Friday, December 7, 2012

Lord of the Rings

I'm not a fan of science fiction.  Nor am I a fan of things that are very popular with lots and lots of people.  But I kept hearing The Lord of the Rings by J.R.R. Tolkien mentioned and I have only read one book of fiction since January 2011, so I decided to read this novel.

The story is pretty good.  An unimpressive and unskilled person is tasked with a difficult task in a new and original setting.  The setting of Middle Earth is interesting and unique.  Many parts of the setting and characters races have inspired lots of other creative works.  Even creative works as recently as this year have been inspired by this book.

This book is said to be one of the great classics of science fiction.  And the few characters against the world makes for a good story.

But there are problems with it.  The unique characters and setting seem incomplete.

For example: a large group of villains in the book are called "orcs."  Why are they villainous? What do they look like? Where do they come from? Do they have a society of some kind?  I don't know the answers to any of these questions.

Another example: the group of protagonists get chased by a "balrog."  Apparently it is a monster that they fear.  What does it look like? How big is it? What color is it? How many arms/ legs/ eyes does it have? Where did it come from?  I don't know the answers to any of these questions.  All the characters fear this monster and I have no idea about what it is.

One more example: The main character spends the first quarter of the book getting introduced and making his way to the city of "Rivendell."  Apparently it is the home of some elves.  And one elf in particular lives there.  I don't know anything more about it.  What do the buildings look like? How many are there? Are the citizens mostly elves? Is it located in a valley or mountains or a plain?  I don't have the slightest idea.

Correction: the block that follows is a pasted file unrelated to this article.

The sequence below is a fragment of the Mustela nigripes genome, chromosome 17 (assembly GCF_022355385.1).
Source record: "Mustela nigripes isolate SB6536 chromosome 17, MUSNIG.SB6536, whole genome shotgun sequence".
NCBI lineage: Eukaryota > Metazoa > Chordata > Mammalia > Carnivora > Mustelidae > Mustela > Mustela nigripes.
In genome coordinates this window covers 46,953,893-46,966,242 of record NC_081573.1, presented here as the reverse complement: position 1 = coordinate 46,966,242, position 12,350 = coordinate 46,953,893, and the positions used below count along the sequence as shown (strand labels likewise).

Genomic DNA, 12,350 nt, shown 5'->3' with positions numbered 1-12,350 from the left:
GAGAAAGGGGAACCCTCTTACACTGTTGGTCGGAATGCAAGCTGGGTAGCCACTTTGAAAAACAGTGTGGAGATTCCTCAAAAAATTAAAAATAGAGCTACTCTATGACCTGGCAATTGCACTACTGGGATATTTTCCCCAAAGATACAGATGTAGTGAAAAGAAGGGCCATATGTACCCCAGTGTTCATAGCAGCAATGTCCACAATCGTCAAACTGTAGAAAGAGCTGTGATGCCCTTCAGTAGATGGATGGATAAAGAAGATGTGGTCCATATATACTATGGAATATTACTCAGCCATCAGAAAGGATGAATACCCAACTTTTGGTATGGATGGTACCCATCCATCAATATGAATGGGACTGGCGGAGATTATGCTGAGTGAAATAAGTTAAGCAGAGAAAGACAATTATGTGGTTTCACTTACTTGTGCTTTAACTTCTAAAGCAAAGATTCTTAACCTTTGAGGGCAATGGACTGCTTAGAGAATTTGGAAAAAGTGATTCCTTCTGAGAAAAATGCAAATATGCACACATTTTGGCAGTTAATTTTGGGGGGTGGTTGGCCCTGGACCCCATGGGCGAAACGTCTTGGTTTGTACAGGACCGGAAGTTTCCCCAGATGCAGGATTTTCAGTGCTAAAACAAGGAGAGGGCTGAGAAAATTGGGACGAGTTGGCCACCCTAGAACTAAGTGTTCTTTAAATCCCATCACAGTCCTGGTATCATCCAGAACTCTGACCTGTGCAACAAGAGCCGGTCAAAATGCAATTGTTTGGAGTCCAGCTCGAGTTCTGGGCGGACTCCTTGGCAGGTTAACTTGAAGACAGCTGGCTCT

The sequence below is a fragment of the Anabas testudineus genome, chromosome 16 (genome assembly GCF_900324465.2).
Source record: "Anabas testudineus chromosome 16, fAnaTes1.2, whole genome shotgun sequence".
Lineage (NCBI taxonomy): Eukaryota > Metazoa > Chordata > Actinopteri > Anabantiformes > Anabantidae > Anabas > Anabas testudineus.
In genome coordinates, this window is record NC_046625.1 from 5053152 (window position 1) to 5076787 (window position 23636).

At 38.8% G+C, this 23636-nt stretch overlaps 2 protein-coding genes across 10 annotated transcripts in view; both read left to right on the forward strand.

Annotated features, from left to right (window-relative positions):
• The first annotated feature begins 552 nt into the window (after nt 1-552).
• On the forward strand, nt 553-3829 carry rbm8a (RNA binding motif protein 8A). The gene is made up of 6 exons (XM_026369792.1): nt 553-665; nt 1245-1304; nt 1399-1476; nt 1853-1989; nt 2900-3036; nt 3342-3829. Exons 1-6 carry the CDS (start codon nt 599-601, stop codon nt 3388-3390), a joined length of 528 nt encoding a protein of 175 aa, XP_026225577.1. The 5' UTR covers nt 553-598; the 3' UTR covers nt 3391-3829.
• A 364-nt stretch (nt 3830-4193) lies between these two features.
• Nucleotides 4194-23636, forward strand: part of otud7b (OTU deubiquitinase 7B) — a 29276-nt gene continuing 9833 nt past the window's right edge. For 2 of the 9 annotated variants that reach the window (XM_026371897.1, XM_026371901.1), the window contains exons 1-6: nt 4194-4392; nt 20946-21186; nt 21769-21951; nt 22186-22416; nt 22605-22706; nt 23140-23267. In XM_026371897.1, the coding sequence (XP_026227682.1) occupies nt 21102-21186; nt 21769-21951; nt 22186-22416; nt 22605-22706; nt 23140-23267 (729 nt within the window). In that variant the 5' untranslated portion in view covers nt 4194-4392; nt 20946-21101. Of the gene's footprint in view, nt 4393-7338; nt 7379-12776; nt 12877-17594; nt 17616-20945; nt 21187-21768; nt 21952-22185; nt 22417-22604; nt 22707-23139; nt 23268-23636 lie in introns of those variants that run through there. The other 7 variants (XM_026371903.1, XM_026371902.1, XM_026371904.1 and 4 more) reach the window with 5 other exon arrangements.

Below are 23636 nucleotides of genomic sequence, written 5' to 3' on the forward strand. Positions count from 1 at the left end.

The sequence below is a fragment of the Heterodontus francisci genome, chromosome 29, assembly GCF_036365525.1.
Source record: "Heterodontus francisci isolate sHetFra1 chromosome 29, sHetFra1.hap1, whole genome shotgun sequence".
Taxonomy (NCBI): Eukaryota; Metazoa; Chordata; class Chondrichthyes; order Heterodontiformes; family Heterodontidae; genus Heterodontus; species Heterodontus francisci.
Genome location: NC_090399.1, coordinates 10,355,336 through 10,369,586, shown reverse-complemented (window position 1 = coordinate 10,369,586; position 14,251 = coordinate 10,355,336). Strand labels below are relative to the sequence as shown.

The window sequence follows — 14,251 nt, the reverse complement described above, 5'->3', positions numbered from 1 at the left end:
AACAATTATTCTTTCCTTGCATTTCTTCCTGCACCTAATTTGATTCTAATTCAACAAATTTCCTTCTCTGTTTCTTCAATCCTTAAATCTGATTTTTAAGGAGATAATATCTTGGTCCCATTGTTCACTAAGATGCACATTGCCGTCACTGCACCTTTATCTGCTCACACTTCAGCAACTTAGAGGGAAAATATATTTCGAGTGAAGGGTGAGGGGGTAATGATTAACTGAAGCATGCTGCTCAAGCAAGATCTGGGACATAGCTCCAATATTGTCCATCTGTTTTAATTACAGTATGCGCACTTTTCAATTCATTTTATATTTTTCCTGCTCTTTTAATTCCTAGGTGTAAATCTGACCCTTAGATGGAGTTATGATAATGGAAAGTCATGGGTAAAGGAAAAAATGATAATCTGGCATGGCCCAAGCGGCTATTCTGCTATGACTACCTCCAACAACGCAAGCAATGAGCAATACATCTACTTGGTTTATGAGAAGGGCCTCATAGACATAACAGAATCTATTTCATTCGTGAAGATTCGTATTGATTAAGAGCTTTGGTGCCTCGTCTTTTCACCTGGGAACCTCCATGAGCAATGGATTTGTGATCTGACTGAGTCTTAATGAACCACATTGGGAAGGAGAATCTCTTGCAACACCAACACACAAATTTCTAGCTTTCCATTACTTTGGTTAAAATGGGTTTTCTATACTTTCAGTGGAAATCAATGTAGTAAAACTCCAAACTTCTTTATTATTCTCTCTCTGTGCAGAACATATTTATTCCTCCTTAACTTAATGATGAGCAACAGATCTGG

LOTR is a sequel to another book, "The Hobbit."  Perhaps all of these points are covered in it?  Perhaps not?

For the first time ever after reading a book, I say, "watch the movies instead."  I've seen most of the three movies that were based on this book and I constantly was thinking about it so that I could get some idea of what was going on in the book.

In other books you can read and imagine that you are in the book.  That is not the case in LOTR.

When other books are made into movies many parts are cut from the story.  That does not seem to be the case with LOTR.

For the first time ever I say, "watch the movies instead."  Other books translate very badly to the screen.  Other stories lose lots of characters, back stories, or scenes.  But despite watching and reading this story I've only noticed very minor differences and only very minor characters removed.

The Lord of the Rings should be praised for introducing a new world, a new setting, and a new section of fantasy.  But the missing setting and missing character descriptions leave it lacking.

Its a good story but it seems to be lacking in depth.  It uses just enough words to move the story along.  I miss knowing what the settings are.

What does the world look like?

How tall are the dwarves?


  1. Read the silmarillion if you want the backgroun, though it is a very dense read. It is a collection of myths and legends that Tolkien wrote from his youth up to the point he wrote LOTR. It gives you the entire back story. Tolkiens world is perhaps one of the most fleshed out fictional universes you will ever encounter.

    As an aside, both Tolkien and CS Lewis were members of a club that tried to espouse christian ideals through allegory.

    1. I imagined that the seemingly missing details were around somewhere. If all you want to do is pick up the book and read, then I stand by my review.

      Thanks for the direction, though.